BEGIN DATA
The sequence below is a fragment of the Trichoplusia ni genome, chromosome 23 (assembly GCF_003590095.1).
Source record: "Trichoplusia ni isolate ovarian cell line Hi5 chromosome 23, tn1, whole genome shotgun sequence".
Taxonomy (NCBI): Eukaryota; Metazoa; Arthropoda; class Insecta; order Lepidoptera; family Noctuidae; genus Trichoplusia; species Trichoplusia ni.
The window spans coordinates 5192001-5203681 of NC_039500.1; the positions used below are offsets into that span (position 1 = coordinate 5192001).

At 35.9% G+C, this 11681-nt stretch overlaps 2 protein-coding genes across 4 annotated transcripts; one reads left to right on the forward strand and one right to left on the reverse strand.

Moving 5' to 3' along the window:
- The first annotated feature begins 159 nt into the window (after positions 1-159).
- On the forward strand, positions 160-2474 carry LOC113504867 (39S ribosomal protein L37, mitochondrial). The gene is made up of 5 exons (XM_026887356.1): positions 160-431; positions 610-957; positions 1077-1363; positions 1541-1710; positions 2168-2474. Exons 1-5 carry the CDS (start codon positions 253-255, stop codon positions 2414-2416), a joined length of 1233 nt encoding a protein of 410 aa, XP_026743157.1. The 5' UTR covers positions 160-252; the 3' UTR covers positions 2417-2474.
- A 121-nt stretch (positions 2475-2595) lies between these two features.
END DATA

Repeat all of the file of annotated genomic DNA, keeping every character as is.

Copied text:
The sequence below is a fragment of the Trichoplusia ni genome, chromosome 23 (assembly GCF_003590095.1).
Source record: "Trichoplusia ni isolate ovarian cell line Hi5 chromosome 23, tn1, whole genome shotgun sequence".
Taxonomy (NCBI): Eukaryota; Metazoa; Arthropoda; class Insecta; order Lepidoptera; family Noctuidae; genus Trichoplusia; species Trichoplusia ni.
The window spans coordinates 5192001-5203681 of NC_039500.1; the positions used below are offsets into that span (position 1 = coordinate 5192001).

At 35.9% G+C, this 11681-nt stretch overlaps 2 protein-coding genes across 4 annotated transcripts; one reads left to right on the forward strand and one right to left on the reverse strand.

Moving 5' to 3' along the window:
- The first annotated feature begins 159 nt into the window (after positions 1-159).
- On the forward strand, positions 160-2474 carry LOC113504867 (39S ribosomal protein L37, mitochondrial). The gene is made up of 5 exons (XM_026887356.1): positions 160-431; positions 610-957; positions 1077-1363; positions 1541-1710; positions 2168-2474. Exons 1-5 carry the CDS (start codon positions 253-255, stop codon positions 2414-2416), a joined length of 1233 nt encoding a protein of 410 aa, XP_026743157.1. The 5' UTR covers positions 160-252; the 3' UTR covers positions 2417-2474.
- A 121-nt stretch (positions 2475-2595) lies between these two features.